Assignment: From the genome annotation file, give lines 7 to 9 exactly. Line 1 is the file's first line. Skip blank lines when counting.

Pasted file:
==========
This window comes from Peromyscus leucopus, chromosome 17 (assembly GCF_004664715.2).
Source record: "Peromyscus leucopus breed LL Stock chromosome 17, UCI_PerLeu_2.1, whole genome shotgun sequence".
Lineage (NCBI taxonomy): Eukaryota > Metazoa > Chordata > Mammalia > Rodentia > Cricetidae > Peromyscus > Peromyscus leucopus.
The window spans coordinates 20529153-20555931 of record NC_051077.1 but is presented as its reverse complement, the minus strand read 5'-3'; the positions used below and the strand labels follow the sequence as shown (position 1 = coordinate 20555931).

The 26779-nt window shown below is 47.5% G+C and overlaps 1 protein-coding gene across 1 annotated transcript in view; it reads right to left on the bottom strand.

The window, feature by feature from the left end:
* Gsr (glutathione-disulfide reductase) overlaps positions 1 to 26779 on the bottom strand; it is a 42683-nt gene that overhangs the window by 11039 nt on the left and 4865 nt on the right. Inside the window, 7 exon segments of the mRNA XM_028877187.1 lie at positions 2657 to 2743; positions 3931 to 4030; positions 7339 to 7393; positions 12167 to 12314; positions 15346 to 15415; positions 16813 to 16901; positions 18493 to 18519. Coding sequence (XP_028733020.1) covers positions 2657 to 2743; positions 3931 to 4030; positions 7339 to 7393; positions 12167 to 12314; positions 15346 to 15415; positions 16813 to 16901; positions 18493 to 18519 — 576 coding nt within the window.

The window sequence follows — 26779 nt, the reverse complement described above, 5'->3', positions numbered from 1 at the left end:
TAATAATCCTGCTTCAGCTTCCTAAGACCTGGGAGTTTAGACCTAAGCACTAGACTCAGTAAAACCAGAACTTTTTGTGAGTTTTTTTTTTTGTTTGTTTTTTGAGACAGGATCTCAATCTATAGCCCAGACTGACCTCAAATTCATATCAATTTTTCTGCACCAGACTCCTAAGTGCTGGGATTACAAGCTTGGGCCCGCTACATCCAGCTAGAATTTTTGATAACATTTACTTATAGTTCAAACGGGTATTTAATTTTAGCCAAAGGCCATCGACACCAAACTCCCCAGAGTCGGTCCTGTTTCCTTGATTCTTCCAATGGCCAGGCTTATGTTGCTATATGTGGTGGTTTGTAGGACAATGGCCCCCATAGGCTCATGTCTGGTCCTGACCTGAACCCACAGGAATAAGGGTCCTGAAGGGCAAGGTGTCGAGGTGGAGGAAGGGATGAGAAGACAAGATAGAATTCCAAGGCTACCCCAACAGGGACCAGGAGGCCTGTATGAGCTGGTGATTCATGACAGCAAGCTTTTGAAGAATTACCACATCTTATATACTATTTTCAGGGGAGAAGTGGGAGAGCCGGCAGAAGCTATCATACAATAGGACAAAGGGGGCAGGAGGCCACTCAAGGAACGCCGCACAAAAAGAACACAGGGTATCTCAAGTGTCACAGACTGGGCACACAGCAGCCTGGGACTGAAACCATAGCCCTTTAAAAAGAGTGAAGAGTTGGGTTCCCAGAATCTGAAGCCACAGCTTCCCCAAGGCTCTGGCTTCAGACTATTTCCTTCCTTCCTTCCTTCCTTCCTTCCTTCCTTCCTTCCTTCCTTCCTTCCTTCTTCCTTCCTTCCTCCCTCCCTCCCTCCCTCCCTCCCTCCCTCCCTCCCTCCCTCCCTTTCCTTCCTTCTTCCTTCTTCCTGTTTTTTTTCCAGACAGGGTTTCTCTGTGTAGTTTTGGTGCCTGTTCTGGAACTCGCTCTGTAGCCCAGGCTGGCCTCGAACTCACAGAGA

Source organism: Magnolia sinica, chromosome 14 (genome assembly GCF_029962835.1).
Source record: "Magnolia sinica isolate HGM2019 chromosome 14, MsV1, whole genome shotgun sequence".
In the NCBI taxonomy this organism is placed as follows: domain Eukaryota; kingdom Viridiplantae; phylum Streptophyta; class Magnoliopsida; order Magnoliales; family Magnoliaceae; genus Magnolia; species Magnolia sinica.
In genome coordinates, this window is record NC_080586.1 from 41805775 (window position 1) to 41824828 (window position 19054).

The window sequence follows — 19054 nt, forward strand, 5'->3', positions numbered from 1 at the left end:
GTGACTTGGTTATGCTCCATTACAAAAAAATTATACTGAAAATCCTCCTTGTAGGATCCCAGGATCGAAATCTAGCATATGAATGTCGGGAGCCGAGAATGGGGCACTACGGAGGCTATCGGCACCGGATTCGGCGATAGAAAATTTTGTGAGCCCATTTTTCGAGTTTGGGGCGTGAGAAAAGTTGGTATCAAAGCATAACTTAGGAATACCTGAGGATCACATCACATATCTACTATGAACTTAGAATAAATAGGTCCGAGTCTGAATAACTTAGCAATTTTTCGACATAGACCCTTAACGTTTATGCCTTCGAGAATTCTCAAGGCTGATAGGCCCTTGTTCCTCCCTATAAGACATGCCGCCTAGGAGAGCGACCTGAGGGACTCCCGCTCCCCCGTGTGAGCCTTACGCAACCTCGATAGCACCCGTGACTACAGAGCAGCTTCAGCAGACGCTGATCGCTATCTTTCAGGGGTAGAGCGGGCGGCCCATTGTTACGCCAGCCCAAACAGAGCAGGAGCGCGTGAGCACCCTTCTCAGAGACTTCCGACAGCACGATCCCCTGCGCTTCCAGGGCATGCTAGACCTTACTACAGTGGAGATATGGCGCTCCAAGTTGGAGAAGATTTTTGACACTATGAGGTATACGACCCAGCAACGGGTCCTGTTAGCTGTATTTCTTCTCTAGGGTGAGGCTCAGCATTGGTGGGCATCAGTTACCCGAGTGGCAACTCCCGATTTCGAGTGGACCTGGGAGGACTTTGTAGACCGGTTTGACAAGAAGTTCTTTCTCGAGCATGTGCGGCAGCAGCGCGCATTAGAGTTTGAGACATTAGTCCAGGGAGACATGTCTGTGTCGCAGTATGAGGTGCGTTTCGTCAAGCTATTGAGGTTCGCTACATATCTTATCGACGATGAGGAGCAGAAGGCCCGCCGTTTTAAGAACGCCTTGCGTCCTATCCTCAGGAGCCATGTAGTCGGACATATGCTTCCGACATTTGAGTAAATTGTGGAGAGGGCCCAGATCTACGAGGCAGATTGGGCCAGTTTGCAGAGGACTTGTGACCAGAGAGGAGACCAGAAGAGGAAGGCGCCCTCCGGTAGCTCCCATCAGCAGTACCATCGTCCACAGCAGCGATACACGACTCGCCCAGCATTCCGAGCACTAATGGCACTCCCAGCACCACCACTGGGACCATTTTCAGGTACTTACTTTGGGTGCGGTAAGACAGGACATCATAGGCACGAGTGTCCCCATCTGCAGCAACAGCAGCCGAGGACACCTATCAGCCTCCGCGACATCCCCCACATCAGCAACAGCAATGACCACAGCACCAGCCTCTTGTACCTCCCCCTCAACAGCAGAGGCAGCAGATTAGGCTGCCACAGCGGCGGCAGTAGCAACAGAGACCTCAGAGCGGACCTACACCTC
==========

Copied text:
* Gsr (glutathione-disulfide reductase) overlaps positions 1 to 26779 on the bottom strand; it is a 42683-nt gene that overhangs the window by 11039 nt on the left and 4865 nt on the right. Inside the window, 7 exon segments of the mRNA XM_028877187.1 lie at positions 2657 to 2743; positions 3931 to 4030; positions 7339 to 7393; positions 12167 to 12314; positions 15346 to 15415; positions 16813 to 16901; positions 18493 to 18519. Coding sequence (XP_028733020.1) covers positions 2657 to 2743; positions 3931 to 4030; positions 7339 to 7393; positions 12167 to 12314; positions 15346 to 15415; positions 16813 to 16901; positions 18493 to 18519 — 576 coding nt within the window.

The window sequence follows — 26779 nt, the reverse complement described above, 5'->3', positions numbered from 1 at the left end:
TAATAATCCTGCTTCAGCTTCCTAAGACCTGGGAGTTTAGACCTAAGCACTAGACTCAGTAAAACCAGAACTTTTTGTGAGTTTTTTTTTTTGTTTGTTTTTTGAGACAGGATCTCAATCTATAGCCCAGACTGACCTCAAATTCATATCAATTTTTCTGCACCAGACTCCTAAGTGCTGGGATTACAAGCTTGGGCCCGCTACATCCAGCTAGAATTTTTGATAACATTTACTTATAGTTCAAACGGGTATTTAATTTTAGCCAAAGGCCATCGACACCAAACTCCCCAGAGTCGGTCCTGTTTCCTTGATTCTTCCAATGGCCAGGCTTATGTTGCTATATGTGGTGGTTTGTAGGACAATGGCCCCCATAGGCTCATGTCTGGTCCTGACCTGAACCCACAGGAATAAGGGTCCTGAAGGGCAAGGTGTCGAGGTGGAGGAAGGGATGAGAAGACAAGATAGAATTCCAAGGCTACCCCAACAGGGACCAGGAGGCCTGTATGAGCTGGTGATTCATGACAGCAAGCTTTTGAAGAATTACCACATCTTATATACTATTTTCAGGGGAGAAGTGGGAGAGCCGGCAGAAGCTATCATACAATAGGACAAAGGGGGCAGGAGGCCACTCAAGGAACGCCGCACAAAAAGAACACAGGGTATCTCAAGTGTCACAGACTGGGCACACAGCAGCCTGGGACTGAAACCATAGCCCTTTAAAAAGAGTGAAGAGTTGGGTTCCCAGAATCTGAAGCCACAGCTTCCCCAAGGCTCTGGCTTCAGACTATTTCCTTCCTTCCTTCCTTCCTTCCTTCCTTCCTTCCTTCCTTCCTTCCTTCCTTCTTCCTTCCTTCCTCCCTCCCTCCCTCCCTCCCTCCCTCCCTCCCTCCCTCCCTCCCTTTCCTTCCTTCTTCCTTCTTCCTGTTTTTTTTCCAGACAGGGTTTCTCTGTGTAGTTTTGGTGCCTGTTCTGGAACTCGCTCTGTAGCCCAGGCTGGCCTCGAACTCACAGAGA